The noun garbageologist came to also designate a person who looks through the garbage of celebrities, politicians, etc., especially in search of compromising or incriminating material. And the noun garbageology came to also denote the practice of looking through the garbage of celebrities, politicians, etc. The earliest occurrences that I have found are from the Deseret News (Salt Lake City, Utah, USA) of Friday 3rd December 1971:
That’s A Lot Of Rubbish!
By NICK SNOW
Deseret News Staff Writer
Can prowling through a celebrity’s trash cans catapult an ambitious freak to fame on the pages of a national magazine? If the freak’s name is A. J. Weberman and the trash cans belong to Bob Dylan, ‘garbageology’ is a gold mine and there is always somebody ready to believe that “you are what you throw away.”
An avid “Dylanologist” to begin with, Weberman says he hit upon the garbage can idea when “the Howard Hughes of rock” refused to see him about a year ago. “He knew I’d been studying his poetry for years, that I had more insight into it than any other rock critic. Did (Samuel) Johnson throw (James) Boswell out? What a lot of garbage . . . ‘Garbage’. The light bulb went on.”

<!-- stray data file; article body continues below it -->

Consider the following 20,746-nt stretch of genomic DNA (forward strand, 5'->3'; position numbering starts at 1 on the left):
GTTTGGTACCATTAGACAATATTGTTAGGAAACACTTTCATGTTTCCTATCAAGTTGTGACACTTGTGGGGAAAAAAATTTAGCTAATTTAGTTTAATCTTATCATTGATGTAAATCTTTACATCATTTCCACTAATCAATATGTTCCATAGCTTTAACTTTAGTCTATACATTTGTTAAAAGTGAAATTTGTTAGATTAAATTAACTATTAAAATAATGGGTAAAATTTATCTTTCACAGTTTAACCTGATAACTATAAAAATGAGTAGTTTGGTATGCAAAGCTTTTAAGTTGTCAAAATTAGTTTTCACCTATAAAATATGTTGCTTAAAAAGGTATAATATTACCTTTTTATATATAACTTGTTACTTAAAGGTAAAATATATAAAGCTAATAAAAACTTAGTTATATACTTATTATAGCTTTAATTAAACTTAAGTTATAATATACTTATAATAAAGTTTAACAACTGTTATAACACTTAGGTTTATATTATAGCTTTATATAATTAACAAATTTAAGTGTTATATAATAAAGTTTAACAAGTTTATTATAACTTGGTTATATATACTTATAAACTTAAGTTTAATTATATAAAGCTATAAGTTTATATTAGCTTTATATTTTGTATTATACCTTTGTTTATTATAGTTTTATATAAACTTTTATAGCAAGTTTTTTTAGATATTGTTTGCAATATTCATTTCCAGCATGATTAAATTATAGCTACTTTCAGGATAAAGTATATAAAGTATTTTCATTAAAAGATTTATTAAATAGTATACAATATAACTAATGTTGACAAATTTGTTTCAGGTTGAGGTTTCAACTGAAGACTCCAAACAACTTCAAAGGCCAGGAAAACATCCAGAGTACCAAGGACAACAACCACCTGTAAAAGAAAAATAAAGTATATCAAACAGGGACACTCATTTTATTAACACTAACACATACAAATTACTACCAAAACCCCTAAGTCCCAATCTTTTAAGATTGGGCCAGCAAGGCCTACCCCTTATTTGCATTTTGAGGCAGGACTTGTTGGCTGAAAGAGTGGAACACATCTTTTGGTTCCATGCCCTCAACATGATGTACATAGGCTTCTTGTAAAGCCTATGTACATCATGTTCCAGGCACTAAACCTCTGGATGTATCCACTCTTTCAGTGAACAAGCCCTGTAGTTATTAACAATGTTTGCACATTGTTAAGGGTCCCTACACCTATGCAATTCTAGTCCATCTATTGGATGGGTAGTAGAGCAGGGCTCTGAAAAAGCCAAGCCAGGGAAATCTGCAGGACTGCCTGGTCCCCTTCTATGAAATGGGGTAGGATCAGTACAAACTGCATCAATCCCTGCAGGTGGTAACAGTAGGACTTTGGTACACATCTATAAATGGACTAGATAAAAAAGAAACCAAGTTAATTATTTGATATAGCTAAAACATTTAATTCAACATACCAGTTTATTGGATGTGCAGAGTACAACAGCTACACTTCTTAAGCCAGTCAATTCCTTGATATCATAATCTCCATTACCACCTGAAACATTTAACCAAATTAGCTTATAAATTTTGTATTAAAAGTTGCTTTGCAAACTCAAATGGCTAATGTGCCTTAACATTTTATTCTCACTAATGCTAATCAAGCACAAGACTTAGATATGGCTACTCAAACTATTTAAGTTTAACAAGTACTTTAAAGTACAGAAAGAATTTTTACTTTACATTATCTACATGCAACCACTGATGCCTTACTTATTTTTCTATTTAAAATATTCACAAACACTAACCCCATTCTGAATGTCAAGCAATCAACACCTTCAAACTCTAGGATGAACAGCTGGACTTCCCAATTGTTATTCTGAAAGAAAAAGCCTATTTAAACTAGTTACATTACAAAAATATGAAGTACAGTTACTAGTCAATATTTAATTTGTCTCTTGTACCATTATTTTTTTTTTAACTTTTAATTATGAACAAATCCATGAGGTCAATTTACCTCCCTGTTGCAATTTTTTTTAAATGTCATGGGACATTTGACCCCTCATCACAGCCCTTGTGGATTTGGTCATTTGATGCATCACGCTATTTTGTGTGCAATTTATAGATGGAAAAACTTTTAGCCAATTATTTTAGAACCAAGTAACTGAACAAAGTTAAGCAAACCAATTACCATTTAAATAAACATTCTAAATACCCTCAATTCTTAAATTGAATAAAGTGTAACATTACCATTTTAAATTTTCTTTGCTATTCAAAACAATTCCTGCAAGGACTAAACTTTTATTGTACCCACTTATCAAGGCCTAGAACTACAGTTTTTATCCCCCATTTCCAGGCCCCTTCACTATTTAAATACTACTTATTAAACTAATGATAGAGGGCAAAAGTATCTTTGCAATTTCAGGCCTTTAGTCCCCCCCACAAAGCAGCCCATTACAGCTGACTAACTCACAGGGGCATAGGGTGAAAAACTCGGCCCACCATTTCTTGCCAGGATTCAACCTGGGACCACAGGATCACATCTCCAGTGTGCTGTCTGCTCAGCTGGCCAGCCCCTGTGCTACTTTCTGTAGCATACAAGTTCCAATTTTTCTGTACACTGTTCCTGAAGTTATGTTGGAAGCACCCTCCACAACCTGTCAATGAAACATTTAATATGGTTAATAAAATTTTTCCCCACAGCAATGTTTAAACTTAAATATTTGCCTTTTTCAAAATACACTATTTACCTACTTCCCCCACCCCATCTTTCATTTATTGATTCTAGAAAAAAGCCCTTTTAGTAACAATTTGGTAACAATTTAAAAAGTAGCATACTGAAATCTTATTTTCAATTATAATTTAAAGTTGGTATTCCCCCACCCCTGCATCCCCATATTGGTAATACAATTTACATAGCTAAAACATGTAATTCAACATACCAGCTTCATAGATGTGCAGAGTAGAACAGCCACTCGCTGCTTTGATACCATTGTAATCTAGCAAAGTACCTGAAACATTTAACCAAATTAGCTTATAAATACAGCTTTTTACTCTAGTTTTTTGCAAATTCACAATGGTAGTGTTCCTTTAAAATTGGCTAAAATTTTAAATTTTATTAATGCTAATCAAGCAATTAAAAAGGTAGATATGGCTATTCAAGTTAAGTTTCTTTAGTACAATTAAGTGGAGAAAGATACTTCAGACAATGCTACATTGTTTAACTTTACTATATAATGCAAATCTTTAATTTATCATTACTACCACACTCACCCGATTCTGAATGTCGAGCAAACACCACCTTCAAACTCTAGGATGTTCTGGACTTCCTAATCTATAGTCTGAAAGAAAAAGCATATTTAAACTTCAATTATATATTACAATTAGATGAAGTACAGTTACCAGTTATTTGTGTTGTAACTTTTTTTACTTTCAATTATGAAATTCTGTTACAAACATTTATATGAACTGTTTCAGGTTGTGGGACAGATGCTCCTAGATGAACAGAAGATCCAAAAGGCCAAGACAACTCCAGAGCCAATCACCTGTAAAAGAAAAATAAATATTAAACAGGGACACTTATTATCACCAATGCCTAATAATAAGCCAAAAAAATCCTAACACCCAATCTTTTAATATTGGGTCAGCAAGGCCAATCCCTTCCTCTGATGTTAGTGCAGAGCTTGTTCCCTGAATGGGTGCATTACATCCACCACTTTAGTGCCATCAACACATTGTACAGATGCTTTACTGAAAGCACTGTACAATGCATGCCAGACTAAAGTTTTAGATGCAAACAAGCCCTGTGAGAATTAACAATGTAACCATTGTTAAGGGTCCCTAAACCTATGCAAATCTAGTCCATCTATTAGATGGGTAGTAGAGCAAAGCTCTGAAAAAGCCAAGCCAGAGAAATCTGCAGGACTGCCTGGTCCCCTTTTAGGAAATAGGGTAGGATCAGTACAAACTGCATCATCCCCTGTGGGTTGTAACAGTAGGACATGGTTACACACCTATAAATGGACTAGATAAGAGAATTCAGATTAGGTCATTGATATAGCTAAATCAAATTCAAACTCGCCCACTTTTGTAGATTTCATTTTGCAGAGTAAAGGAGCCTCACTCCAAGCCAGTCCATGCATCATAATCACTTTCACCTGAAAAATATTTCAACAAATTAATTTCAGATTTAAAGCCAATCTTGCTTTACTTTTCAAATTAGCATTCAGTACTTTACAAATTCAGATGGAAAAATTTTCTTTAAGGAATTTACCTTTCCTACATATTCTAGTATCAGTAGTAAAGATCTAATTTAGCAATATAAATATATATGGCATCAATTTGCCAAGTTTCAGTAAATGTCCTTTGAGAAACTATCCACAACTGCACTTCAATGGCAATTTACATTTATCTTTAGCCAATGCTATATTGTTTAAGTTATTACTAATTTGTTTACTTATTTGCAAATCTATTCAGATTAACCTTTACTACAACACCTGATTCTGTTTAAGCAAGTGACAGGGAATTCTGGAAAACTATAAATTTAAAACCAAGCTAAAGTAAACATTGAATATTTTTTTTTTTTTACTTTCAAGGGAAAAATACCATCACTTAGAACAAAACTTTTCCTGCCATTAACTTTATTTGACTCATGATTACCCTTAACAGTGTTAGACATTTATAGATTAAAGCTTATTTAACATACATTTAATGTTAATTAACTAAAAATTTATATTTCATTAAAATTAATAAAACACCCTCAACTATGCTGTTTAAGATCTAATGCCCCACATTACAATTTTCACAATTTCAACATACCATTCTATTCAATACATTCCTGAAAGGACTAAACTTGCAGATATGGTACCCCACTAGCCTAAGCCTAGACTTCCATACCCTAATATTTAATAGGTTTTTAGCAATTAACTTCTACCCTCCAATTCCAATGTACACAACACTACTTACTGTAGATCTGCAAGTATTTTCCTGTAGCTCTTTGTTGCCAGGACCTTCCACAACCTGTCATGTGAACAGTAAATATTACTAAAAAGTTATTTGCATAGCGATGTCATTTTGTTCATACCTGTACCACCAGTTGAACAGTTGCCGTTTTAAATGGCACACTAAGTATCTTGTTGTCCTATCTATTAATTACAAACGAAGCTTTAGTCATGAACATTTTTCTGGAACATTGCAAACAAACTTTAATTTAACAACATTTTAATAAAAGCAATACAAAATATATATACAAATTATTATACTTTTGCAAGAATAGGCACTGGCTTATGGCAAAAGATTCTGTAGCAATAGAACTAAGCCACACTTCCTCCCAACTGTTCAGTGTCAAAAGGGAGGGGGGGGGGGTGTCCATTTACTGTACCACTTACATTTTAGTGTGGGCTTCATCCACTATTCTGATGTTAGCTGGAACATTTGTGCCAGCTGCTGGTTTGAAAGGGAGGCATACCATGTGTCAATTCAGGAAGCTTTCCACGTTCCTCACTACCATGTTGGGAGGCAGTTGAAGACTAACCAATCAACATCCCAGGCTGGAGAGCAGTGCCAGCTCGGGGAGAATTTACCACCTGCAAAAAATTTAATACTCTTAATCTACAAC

Weberman went to the service entrance of Dylan’s New York apartment with his wife. “I reached into the plastic can and pulled out a crumpled sheet of paper. It was a draft of a note to Johnny Cash. ‘Ann,’ I said, ‘this ain’t no garbage pail, it’s a gold mine.’”
The initial find prompted him to return. “I began to make regular pickups of Dylan’s garbage each night. I never thought I’d stoop so low, literally. […] There were invitations to attend special sales at exclusive department stores along with all kinds of fashion magazines addressed to Sara.” Dylan’s wife, claims the “garbageologist,” “seems to be into a plastic ‘manakin’ trip.”
By March he had enough for an article which appeared in various underground newspapers where it caught the attention of the editors of Esquire magazine, who contacted Weberman and asked him to apply his science to other celebrity garbage cans. Weberman did; and the November issue of the magazine carries information on the garbage of Yippie leader Abbie Hoffman, playwright Neil Simon and prizefighter Muhhammed [sic] Ali as well as Bob Dylan.
“I admit that the image of a long-haired yippie sifting through trash in the middle of the night might strike some as sort of weird,” Weberman concedes, “but garbageology is a great way to find out what people are really like.”